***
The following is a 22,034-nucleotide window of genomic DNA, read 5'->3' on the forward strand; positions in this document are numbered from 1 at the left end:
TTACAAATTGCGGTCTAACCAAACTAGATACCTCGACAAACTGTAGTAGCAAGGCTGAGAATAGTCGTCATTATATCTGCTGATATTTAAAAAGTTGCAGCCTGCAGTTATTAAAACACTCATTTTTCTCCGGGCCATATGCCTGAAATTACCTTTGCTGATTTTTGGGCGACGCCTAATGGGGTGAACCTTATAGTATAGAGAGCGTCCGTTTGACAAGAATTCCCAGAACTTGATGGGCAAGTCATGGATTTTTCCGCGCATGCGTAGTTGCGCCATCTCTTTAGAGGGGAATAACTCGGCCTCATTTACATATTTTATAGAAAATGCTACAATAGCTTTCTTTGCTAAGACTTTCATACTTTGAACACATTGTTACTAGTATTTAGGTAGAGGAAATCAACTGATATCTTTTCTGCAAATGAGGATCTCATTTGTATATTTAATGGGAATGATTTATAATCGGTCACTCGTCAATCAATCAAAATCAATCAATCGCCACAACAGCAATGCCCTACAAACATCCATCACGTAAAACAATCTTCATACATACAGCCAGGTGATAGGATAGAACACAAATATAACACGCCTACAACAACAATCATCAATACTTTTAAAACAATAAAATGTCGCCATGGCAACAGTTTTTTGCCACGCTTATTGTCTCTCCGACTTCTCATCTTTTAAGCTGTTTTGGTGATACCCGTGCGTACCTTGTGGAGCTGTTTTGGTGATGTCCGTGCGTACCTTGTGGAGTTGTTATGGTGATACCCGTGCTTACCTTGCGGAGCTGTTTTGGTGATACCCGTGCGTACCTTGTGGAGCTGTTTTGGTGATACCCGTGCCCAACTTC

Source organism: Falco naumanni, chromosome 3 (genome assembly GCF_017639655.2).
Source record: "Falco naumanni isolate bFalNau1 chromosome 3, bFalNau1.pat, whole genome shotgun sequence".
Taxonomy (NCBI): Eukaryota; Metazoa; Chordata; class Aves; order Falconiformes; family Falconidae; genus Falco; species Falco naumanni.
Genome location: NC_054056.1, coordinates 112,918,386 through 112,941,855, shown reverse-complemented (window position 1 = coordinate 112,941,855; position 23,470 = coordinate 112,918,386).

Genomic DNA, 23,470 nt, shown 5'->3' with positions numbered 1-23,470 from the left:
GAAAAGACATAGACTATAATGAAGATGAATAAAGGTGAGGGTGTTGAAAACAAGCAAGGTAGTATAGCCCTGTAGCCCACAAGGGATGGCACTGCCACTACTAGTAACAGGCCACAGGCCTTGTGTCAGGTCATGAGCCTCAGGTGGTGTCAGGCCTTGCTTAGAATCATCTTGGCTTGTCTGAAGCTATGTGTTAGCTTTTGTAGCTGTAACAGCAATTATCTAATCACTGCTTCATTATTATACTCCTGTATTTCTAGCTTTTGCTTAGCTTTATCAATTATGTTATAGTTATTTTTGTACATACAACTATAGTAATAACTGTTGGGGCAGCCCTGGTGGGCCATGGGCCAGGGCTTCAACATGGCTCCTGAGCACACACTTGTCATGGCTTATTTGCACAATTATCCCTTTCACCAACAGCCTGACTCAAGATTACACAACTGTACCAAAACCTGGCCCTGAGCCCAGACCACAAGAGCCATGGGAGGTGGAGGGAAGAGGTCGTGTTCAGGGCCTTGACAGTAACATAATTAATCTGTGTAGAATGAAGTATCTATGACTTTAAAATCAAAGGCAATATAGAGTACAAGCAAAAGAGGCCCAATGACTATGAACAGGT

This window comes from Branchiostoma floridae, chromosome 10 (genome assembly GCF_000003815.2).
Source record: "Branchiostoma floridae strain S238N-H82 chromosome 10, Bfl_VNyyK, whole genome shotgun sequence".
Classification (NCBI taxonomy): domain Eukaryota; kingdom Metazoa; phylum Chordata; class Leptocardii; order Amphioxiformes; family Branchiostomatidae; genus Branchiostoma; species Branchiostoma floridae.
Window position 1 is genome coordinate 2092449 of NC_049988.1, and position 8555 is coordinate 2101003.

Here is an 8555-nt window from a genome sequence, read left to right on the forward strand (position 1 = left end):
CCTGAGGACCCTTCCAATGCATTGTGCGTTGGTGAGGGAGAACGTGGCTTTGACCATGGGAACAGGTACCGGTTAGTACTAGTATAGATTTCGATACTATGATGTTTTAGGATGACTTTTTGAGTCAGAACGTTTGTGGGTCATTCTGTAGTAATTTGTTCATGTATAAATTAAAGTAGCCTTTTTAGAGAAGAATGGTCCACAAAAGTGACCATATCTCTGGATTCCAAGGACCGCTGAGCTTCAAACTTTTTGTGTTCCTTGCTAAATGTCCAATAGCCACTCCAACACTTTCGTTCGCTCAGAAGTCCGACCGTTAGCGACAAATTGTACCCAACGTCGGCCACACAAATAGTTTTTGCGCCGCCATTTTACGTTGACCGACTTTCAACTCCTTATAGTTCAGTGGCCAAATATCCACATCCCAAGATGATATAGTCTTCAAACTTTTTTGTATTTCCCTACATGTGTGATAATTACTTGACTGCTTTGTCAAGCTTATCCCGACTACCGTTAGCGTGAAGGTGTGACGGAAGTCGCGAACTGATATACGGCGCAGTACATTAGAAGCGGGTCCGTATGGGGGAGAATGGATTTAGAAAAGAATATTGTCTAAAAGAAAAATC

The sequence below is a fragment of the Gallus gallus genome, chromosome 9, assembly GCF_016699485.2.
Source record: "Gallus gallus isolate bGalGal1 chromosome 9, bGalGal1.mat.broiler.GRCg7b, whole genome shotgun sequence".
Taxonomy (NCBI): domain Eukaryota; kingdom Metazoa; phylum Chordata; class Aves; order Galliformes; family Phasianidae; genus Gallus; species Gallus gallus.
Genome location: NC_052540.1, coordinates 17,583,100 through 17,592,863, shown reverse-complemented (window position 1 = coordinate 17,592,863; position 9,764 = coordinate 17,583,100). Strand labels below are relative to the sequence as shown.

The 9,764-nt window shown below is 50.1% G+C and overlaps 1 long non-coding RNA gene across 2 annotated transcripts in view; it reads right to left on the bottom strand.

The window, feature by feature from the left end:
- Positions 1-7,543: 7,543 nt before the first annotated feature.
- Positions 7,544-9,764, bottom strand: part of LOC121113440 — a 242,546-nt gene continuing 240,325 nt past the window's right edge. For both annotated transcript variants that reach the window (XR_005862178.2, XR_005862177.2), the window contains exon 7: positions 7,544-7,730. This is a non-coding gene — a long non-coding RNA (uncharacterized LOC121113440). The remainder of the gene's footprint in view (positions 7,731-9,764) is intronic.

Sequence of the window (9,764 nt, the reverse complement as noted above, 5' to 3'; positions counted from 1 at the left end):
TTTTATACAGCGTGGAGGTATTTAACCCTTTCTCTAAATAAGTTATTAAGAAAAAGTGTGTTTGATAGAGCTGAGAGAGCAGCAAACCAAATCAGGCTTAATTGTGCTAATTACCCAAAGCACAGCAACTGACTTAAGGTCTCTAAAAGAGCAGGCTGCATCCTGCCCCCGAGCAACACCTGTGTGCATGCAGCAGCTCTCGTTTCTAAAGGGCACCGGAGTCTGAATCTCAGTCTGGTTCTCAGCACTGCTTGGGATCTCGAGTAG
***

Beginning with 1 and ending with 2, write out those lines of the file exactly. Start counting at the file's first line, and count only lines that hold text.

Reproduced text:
The following is a 22,034-nucleotide window of genomic DNA, read 5'->3' on the forward strand; positions in this document are numbered from 1 at the left end:
TTACAAATTGCGGTCTAACCAAACTAGATACCTCGACAAACTGTAGTAGCAAGGCTGAGAATAGTCGTCATTATATCTGCTGATATTTAAAAAGTTGCAGCCTGCAGTTATTAAAACACTCATTTTTCTCCGGGCCATATGCCTGAAATTACCTTTGCTGATTTTTGGGCGACGCCTAATGGGGTGAACCTTATAGTATAGAGAGCGTCCGTTTGACAAGAATTCCCAGAACTTGATGGGCAAGTCATGGATTTTTCCGCGCATGCGTAGTTGCGCCATCTCTTTAGAGGGGAATAACTCGGCCTCATTTACATATTTTATAGAAAATGCTACAATAGCTTTCTTTGCTAAGACTTTCATACTTTGAACACATTGTTACTAGTATTTAGGTAGAGGAAATCAACTGATATCTTTTCTGCAAATGAGGATCTCATTTGTATATTTAATGGGAATGATTTATAATCGGTCACTCGTCAATCAATCAAAATCAATCAATCGCCACAACAGCAATGCCCTACAAACATCCATCACGTAAAACAATCTTCATACATACAGCCAGGTGATAGGATAGAACACAAATATAACACGCCTACAACAACAATCATCAATACTTTTAAAACAATAAAATGTCGCCATGGCAACAGTTTTTTGCCACGCTTATTGTCTCTCCGACTTCTCATCTTTTAAGCTGTTTTGGTGATACCCGTGCGTACCTTGTGGAGCTGTTTTGGTGATGTCCGTGCGTACCTTGTGGAGTTGTTATGGTGATACCCGTGCTTACCTTGCGGAGCTGTTTTGGTGATACCCGTGCGTACCTTGTGGAGCTGTTTTGGTGATACCCGTGCCCAACTTC